Pigs On The Wing, Pt. 2 was written by Waters and included on Animals as the closer of that record from January 1977, Floyd’s 10th studio release. I think Mule’s version of the tune illustrates what’s also true for the entire set – while they stayed pretty close to the original tracks, they didn’t copy them 100%, which I find quite okay. After all, unlike Echoes, Mule is not a Floyd tribute band.

Shine On You Crazy Diamond (Parts I-V) is one of the tunes where Mule takes a bit more artistic freedom, especially Haynes. While I really dig Gilmour’s guitar parts on the original, I have to say I also like what Haynes is playing here. The opener of Wish You Were Here, Floyd’s ninth studio effort from September 1975, was credited to Gilmour, Wright and Waters. It remains one of my all-time favorite Floyd tracks after having listened to the band for some 40 years.

Next up: Time from the epic Dark Side Of The Moon, my favorite Pink Floyd album, which appeared in March 1973. The song was credited to all members of the band, which apart from Gilmour, Waters and Wright also included drummer Nick Mason. BTW, one of the backing vocalists Mule had, Durga McBroom, also consistently served in that capacity during Floyd’s live shows starting from November 1987, as well as on The Division Bell and The Endless River studio records.

Another track I’d like to call out is Comfortably Numb, one of my favorite tunes from 1979’s The Wall album. Co-written by Waters and Gilmour, it’s one of the relatively few songs that are not solely credited to Waters who clearly was the dominant force on the record. Again, Haynes does a great job, both vocally and playing Gilmour’s guitar parts.

The last song I’d like to highlight is the title track from the Wish You Were Here album.  No Pink Floyd set would be complete without the song, which was yet another Waters-Gilmour co-write.

To date, Mule only played one additional Floyd set, which was during the Mountain Jam music festival in June 2015. But a third Dark Side Of The Mule performance is coming up. In March, the band announced that they are joining forces with The Avett Brothers for six co-headlining summer open air gigs. The dates include Jones Beach Theater, Wantagh, N.Y. (Jul 12); PNC Bank Arts Center, Holmdel, N.J. (Jul 13); Xfinity Center, Mansfield, Mass. (Jul 14); Ruoff Home Mortgage Music Center, Noblesville, Ind. (Aug 23); Hollywood Casino Amphitheatre, Tinley Park, IL (Aug 24); and DTE Energy Music Theatre, Clarkston, MI (Aug 25).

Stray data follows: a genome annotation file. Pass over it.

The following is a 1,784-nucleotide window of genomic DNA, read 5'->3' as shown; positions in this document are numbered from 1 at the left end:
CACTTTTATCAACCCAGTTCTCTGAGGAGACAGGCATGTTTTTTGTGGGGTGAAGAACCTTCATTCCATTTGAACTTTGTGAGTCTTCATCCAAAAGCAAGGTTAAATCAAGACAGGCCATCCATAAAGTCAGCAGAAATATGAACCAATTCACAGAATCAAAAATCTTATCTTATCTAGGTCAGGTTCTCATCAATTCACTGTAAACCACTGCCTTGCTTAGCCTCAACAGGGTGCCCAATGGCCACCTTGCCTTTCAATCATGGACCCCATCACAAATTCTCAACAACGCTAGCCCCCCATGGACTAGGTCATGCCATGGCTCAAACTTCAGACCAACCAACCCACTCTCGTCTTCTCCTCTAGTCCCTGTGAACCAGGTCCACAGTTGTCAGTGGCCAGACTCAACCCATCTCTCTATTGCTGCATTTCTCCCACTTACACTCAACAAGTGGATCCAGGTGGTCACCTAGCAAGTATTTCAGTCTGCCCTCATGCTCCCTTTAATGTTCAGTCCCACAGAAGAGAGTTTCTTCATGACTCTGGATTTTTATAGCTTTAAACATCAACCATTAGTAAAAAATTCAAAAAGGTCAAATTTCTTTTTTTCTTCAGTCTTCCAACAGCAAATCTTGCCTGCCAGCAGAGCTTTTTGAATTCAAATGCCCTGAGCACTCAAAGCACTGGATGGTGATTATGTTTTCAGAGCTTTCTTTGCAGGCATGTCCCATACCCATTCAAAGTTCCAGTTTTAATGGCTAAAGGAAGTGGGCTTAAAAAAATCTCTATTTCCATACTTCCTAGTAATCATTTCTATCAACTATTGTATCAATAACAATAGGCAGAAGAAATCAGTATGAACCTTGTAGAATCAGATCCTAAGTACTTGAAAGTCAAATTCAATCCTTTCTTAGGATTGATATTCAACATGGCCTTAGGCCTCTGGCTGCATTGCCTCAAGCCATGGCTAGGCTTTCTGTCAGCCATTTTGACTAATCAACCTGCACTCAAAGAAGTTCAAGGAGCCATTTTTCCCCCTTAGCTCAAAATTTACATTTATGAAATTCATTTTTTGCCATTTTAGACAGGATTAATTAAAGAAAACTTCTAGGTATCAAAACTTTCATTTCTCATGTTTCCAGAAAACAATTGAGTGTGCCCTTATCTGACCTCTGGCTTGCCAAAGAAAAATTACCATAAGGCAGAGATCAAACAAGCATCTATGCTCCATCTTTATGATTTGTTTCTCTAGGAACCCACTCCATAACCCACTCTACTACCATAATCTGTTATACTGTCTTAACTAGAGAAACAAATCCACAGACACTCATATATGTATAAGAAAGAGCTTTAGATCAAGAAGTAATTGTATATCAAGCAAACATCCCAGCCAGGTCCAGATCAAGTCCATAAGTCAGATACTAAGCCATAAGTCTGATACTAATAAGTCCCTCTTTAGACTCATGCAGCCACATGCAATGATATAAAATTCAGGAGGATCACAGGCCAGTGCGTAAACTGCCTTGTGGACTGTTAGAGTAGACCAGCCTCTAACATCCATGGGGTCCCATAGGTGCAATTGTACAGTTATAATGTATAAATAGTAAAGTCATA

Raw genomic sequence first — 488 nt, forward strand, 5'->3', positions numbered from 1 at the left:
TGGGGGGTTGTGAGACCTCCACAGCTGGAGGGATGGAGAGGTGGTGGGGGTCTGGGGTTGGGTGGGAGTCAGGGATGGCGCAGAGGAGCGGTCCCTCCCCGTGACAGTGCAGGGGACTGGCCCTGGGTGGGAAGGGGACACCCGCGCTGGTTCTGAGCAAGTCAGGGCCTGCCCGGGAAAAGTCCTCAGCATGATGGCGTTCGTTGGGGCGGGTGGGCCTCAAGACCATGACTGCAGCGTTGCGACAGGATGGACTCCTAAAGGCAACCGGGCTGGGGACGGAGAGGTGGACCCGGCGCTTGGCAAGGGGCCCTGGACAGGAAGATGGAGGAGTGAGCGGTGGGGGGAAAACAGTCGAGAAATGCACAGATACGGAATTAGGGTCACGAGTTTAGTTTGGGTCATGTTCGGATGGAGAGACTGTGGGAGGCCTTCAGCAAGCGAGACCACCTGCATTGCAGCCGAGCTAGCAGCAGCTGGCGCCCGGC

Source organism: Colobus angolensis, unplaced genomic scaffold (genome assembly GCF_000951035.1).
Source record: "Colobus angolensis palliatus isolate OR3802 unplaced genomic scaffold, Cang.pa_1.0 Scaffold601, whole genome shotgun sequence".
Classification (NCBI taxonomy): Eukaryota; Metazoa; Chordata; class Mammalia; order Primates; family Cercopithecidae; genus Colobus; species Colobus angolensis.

One of these shows is happening right in my backyard. Based on Ticketmaster, prices look relatively reasonable. Plus, I’ve been to PNC Bank Arts Center many times and like this venue. All of these facts are impossible to ignore, so needless to say that I’m very tempted. Since I’m already seeing Steely Dan & The Doobie Brothers (July 7) and Neil Young solo (July 11), adding Mule would make this a pretty intense back-to-back music experience. But is there such a thing as too much rock & roll, and don’t make three a charm? We’ll see.

Sources: Wikipedia, Roger Waters official website, Ultimate Classic Rock, Echoes official website, Gov’t Mule official website, YouTube

My Longtime Favorite Albums

Ten records I continue to enjoy after more than three decades

Earlier this week, I got nominated on Facebook to name 10 music albums that have made an impact on me and that I continue to enjoy today. The task was to post one album cover daily, and each time when doing so to nominate somebody else to do the same. Usually, I don’t participate in these types of chain activities, so initially, I ignored it. But since it was a close relative, who had nominated me, and music is my passion after all, I decided to go along. The exercise of identifying the 10 records inspired this post.